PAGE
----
Single Parents Can Homeschool, Too.

Posted in Homeschooling on September 1, 2018 - by

Single Parents Can Homeschool, Too.

If you’re a single Mom or Dad with the intent to homeschool, chances are you’re feeling the pinch. It goes without saying that working to support both yourself and your children single-handedly can be overwhelming. You have a tight budget for cash, time, and energy.

It’s a tricky position that requires an efficient system, planning, and of course, sacrifice. It’s true, it is one of the biggest sacrifices you could make for your kids and one that requires frequent affirmation, but it lands high on the list of the most rewarding!

Income and Spending: Think Outside the Box

Once I decided to be a single homeschooling mom, I had to take an icky spoonful of reality, put on my big girl pants, and set hard-and-fast goals and boundaries for myself. I desperately wanted to make my schedule flexible and available to my son. Within two months, I was making enough working from home and flexible jobs to support my son and I single-handedly.

Part of this was significantly increasing my income, but a large part of it was cutting our spending. We found ways to learn and have fun without spending a penny. We were eating nutritious meals for a few dollars a day. It was possible because I decided it would be the only option.

It was not easy; I spent many sleepless or nearly sleepless nights searching for jobs, writing cover letters, researching opportunities, or clipping coupons, but once I saw it as the most important investment I could make, it became a no-brainer. I just had to do it.

A few flexible work-from-home resources to look into:

  • Delivering for Shipt, UberEats, etc. while kids are at co-op or with friends
  • Transcription
  • Social media management
  • Data entry
  • Bookkeeping
  • Web design
  • Customer Service/Answering phone calls and emails
  • E-commerce/dropshipping
  • Freelancing on Upwork
  • Home cleaning or pet sitting jobs that you can take your kids to for a few hours a week (maybe they’ll even help!)

Creating a More Efficient Schedule

Juggling work, school, bathing your kids, cooking dinner, and then cleaning up after said dinner leaves about 2.7 hours dedicated to sleep and -7 hours devoted to bathing yourSELF. This is why the single homeschooling parent must learn to budget time similarly to budgeting money; you only have a little, so make it stretch!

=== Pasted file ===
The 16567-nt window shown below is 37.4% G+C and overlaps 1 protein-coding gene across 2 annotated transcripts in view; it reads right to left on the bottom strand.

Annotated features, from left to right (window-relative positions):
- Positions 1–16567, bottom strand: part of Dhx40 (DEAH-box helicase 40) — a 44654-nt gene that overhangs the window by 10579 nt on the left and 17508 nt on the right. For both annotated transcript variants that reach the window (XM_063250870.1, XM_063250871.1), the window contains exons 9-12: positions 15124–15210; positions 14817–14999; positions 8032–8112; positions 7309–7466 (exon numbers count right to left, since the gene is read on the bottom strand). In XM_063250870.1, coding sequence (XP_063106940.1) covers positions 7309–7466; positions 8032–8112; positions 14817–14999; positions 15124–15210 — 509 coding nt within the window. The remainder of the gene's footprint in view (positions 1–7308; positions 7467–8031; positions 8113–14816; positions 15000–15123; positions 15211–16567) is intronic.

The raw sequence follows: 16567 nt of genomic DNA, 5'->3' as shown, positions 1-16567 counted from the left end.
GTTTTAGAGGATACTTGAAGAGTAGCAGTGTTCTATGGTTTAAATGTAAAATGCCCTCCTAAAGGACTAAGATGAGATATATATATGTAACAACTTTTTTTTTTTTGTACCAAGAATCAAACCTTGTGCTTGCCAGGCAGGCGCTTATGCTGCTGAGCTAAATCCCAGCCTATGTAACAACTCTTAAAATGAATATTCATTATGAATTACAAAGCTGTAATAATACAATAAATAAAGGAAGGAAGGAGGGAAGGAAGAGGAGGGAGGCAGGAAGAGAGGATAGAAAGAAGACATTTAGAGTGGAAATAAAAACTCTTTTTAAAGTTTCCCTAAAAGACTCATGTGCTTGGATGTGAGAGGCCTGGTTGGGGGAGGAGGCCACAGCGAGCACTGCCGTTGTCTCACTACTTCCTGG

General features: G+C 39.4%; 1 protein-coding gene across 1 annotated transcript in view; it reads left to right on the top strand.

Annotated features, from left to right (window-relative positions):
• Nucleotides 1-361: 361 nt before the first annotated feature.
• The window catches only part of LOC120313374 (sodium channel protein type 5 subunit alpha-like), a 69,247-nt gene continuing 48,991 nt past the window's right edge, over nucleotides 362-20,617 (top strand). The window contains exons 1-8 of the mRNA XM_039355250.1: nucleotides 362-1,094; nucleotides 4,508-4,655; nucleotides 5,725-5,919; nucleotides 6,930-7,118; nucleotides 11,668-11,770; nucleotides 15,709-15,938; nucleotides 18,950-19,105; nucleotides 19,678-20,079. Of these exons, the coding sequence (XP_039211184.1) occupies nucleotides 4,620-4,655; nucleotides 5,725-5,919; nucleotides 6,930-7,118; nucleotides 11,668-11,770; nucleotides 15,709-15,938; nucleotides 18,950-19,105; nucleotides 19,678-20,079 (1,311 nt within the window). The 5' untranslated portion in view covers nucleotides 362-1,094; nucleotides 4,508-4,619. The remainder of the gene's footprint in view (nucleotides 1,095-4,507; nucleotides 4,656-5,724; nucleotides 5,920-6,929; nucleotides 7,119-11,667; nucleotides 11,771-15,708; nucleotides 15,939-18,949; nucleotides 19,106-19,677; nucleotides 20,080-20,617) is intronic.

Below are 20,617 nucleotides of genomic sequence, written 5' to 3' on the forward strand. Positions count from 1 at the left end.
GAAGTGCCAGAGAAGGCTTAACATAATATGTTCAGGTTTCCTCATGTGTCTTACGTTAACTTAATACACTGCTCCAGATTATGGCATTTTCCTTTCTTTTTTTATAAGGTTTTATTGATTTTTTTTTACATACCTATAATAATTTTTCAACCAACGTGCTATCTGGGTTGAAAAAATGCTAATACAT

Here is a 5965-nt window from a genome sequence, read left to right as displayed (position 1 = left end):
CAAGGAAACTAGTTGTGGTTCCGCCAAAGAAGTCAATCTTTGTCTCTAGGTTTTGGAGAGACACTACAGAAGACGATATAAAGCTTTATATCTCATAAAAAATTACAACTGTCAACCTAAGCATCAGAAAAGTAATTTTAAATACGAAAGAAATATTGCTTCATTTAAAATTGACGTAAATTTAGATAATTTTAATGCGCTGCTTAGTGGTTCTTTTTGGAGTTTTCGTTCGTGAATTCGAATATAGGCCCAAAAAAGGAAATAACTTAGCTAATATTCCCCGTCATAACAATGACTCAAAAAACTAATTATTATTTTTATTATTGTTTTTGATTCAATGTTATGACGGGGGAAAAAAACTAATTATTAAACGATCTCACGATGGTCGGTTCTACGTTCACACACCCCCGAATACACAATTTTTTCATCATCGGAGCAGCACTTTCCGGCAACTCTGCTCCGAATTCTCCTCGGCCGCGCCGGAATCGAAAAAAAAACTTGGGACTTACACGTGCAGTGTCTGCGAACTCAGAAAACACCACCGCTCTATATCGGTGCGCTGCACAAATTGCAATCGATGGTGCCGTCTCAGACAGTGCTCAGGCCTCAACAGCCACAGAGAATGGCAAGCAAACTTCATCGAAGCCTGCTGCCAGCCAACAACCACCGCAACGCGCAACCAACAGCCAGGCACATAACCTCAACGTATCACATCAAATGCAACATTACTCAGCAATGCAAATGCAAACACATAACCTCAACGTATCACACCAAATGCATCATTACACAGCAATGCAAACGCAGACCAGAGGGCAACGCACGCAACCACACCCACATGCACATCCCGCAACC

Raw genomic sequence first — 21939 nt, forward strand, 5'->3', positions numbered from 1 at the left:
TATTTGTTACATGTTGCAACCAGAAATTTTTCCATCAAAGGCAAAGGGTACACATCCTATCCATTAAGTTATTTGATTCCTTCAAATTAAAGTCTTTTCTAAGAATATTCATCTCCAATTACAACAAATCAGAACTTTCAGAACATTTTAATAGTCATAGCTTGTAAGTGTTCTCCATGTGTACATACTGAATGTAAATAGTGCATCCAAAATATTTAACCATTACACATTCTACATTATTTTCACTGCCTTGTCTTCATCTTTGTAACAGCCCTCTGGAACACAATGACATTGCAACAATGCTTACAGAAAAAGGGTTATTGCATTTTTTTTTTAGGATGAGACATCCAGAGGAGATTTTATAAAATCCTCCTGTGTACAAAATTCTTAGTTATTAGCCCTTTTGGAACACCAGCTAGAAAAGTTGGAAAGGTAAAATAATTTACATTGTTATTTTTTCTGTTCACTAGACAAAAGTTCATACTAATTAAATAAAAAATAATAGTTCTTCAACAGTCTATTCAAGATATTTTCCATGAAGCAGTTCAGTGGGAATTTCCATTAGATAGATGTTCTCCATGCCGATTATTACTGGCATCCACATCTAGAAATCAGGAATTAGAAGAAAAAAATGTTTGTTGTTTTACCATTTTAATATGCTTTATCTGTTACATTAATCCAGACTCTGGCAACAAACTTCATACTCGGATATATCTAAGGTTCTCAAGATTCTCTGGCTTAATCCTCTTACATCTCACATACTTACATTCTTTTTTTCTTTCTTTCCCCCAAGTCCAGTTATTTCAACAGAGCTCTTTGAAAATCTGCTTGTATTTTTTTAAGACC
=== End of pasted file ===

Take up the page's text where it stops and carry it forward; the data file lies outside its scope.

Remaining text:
Teaching your children to be more independent can be hard; I love being able to give my son my undivided attention all the time! However, I would be doing him a disservice if I didn’t encourage him to do more on his own. When kids are given healthy boundaries and know what’s expected of them, they are comfortable exploring what they can do while flying solo. This not only encourages positive growth in them, but it creates an environment where they are self-sufficient during the hours that you need to be in your office. (Oh… and letting Mr. Rogers teach the kids for a few hours a week doesn’t hurt, either.)

In addition, part of the beauty of homeschooling is that you do not have to fit into somebody else’s mold. You teach your kids in precisely the way that works for your family.

Did you know that grammar lessons can be taught over dinner? Or that you can look over the dishes you’re washing to see your toddler enjoying her home art class? So much is possible when you choose to let the world be the classroom and let home tasks and environments become part of your school routine.

Be Okay with Needing Help

For some reason, it is instinctual for me to want to do it all by myself. I fear burdening people and as a result, I take on too much by myself, and then I crash and burn. Sometimes I need a big lesson in humility and honestly ask for a hand.

Oftentimes, families who co-teach or share school time teaching each other’s kids allow families in more difficult positions to work some more hours during the week. You can typically do a social media or Google search to find local homeschool groups who may already have something similar in place where families help each other out with time management.

If you have someone trustworthy (maybe another homeschool parent, a relative, or someone in your church), you could ask them to keep your kiddos for a few hours a week while you get some work done. You could even swap time with other parents and take turns teaching each other’s kids while the other works.

It CAN Be Done

At the end of the day, do not get caught up in discouragement and comparing yourself to what could be. Be the ultimate example to your kids that when you put your mind to something, you can achieve the goals that seem impossible. Put one foot in front of the other and take one day at a time. You are doing a great job.

Homeschooling Mom

About Amanda Ferro

Amanda is a musician, a hippie, and a Jesus-lover. Her favorite thing is cuddling with her toddler son and teaching him all about his world, but you can also find her brewing kombucha or watering her plants. She is passionate about writing to empower homeschool parents, especially single… Full author bio

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